Election 2021: What party are people in your town looking up?

Election 2021: What party are people in your town looking up?

Postmedia News compared Google search trend data in B.C. for the leaders of five of the six major parties over the last week to see what kind of insight could be gleaned from the online searches of British Columbians.

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Burnaby and Surrey are searching for Singh. Belcarra wants to know more about O’Toole. Trudeau has caught the interest of Port Alberni, Hope and 100 Mile House. In Abbotsford, they’re looking up Bernier and Paul.

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Postmedia News compared Google search trend data in B.C. for the leaders of five of the six major parties over the last week to see what kind of insight could be gleaned from the online searches of British Columbians. (Bloc Leader Yves-Francois Blanchet was excluded from the analysis, since his party isn’t running any candidates in B.C.)

The results showed a surprising amount of geographic variation, highlighting where in the province different party leaders are generating the most interest.

Of the five leaders, search interest for Liberal Leader Justin Trudeau was the most widespread, with strong search activity across southern and central B.C., Vancouver Island and farther north in Fort Nelson and Dawson Creek.

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Searches for Conservative Leader Erin O’Toole were strong in the Okanagan corridor through Kelowna and up north in Dawson Creek and Smithers.

Jagmeet Singh dominated searches in Burnaby, Surrey, Nelson and Sechelt, and showed strong interest across the southeast corner of the province.

Ahmed Al-Rawi, director of The Disinformation Project at Simon Fraser University, said search trends can “provide some insight about certain trends, especially in terms of who is leading and who is not, in terms of popularity.”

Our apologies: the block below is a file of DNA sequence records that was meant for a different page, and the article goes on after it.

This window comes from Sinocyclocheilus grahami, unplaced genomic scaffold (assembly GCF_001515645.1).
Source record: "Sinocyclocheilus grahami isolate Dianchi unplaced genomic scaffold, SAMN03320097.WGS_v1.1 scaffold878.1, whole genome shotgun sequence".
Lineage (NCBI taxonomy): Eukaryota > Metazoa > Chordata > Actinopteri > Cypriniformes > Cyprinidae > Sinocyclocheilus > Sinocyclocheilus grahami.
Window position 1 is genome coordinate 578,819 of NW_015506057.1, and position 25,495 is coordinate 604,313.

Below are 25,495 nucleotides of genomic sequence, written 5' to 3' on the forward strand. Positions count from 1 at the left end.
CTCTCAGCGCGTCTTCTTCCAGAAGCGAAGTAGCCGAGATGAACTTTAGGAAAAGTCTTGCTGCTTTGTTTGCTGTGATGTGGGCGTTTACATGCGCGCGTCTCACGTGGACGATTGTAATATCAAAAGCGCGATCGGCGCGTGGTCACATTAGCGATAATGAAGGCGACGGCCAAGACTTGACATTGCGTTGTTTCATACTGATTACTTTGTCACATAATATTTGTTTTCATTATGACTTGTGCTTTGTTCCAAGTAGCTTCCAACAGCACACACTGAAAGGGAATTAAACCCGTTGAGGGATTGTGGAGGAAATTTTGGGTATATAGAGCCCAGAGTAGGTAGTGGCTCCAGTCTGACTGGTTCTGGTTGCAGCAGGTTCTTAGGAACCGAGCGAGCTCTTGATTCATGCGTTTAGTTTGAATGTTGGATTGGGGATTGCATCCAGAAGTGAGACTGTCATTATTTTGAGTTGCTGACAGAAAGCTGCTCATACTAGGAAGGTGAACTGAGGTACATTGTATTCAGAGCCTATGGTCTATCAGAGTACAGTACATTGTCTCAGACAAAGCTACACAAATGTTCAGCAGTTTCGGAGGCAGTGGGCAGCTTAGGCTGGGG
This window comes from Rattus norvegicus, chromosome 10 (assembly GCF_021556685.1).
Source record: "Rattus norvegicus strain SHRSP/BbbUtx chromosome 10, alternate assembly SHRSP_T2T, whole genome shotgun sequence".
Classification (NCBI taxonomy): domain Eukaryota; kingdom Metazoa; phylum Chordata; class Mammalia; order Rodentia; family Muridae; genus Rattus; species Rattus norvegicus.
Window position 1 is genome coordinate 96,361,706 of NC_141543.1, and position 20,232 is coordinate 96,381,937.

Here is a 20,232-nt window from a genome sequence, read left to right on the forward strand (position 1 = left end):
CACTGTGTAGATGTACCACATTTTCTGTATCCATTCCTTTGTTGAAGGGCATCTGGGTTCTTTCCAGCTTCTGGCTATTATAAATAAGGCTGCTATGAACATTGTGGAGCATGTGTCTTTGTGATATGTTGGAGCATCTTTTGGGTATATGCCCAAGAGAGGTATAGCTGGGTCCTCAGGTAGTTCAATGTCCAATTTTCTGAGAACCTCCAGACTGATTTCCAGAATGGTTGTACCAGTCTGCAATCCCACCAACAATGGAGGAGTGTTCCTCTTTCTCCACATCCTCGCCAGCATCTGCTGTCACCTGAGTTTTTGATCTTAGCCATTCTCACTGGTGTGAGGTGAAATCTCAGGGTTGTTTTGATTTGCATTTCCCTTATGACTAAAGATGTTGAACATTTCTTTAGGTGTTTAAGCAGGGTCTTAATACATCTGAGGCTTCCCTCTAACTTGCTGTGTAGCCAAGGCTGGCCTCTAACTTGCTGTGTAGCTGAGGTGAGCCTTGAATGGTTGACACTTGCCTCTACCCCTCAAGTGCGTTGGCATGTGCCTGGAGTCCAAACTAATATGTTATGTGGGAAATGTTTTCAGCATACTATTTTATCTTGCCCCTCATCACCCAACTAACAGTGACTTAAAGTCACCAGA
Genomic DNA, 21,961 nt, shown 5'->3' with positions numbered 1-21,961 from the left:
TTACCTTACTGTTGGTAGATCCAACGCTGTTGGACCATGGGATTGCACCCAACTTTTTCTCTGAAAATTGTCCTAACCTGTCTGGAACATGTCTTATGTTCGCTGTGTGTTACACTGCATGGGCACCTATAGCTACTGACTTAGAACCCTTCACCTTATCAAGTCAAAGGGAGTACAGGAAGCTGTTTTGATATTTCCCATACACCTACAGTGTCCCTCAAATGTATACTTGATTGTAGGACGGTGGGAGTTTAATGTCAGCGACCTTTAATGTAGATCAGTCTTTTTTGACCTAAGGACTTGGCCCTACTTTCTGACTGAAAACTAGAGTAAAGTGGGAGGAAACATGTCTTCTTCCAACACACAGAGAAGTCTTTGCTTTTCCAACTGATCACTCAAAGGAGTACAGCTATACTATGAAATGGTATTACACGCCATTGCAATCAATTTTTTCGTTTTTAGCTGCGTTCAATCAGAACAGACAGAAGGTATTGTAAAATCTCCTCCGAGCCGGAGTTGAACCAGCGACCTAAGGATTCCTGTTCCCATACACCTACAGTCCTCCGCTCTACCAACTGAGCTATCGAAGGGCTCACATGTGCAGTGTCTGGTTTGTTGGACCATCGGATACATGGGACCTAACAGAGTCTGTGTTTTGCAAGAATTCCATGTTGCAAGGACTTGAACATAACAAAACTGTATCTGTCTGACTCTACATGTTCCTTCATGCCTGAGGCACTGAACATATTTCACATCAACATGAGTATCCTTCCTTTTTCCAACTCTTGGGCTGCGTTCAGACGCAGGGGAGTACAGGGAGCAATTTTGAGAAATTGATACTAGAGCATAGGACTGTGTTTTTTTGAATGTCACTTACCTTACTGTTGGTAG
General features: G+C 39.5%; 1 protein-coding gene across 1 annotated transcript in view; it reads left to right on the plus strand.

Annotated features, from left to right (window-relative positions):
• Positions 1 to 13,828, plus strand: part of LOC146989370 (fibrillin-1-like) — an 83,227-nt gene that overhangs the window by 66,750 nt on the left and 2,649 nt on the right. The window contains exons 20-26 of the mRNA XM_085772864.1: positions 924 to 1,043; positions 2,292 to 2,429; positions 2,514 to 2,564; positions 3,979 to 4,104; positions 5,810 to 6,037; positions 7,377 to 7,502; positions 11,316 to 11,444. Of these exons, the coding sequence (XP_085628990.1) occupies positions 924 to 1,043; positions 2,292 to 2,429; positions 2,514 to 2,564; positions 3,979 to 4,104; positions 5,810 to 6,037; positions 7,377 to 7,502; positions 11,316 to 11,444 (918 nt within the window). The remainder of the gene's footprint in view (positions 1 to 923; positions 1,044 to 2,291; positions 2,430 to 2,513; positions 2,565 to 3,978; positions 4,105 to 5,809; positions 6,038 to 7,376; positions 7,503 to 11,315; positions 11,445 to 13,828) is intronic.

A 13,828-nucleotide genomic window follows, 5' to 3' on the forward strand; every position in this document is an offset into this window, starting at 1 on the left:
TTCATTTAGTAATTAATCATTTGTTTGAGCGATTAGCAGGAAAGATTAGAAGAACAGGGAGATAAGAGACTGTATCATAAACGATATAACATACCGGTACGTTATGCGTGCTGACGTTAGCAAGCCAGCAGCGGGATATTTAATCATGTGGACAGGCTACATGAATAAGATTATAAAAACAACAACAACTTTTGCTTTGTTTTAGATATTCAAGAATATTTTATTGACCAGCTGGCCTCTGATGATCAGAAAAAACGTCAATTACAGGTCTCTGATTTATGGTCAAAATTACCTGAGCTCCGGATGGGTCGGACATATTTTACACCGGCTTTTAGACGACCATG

But he cautioned against reading too much about voting intent from search data, noting that people searching on the internet “do not constitute the majority of voters.”

“There are many voters who do not usually use the internet,” he said.

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Al-Rawi said spikes of interest in searches often follow the news: “When there are news reports about certain issues people get more interested, so they start searching.”

That dynamic is evident in the recent rise in search interest in B.C. for People’s Party of Canada Leader Maxime Bernier. Media coverage of Bernier increased along with news reports about the removal of a PPC riding association president following an event at a Liberal campaign stop where gravel was thrown at Trudeau.

“That was all over the news leading into last week,” said Greg Lyle, president of polling firm Innovative Research Group, “and it lines up perfectly with the searches that you’re seeing.”

Increased attention can lead to an increase in support, according to Lyle.

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“The increased attention to Bernier matches the increase in PPC support we were seeing on some polling,” he said.

Similarly, the proportion of searches about Trudeau began to fall around the same time that national polls began showing O’Toole with a slight lead.

Lyle said the leaders’ debate could be another event that drives search traffic, including for Green party Leader Annamie Paul.

“She had a good night (that) night,” Lyle said, “you may well see a surge in Paul searches.”

Google searches in B.C. for Paul did surge during the debate, in fact, surpassing Bernier and matching interest in Singh. Searches for O’Toole jumped as well, briefly making him the most-searched-for party leader in the province.

ngriffiths@postmedia.com

twitter.com/njgriffiths


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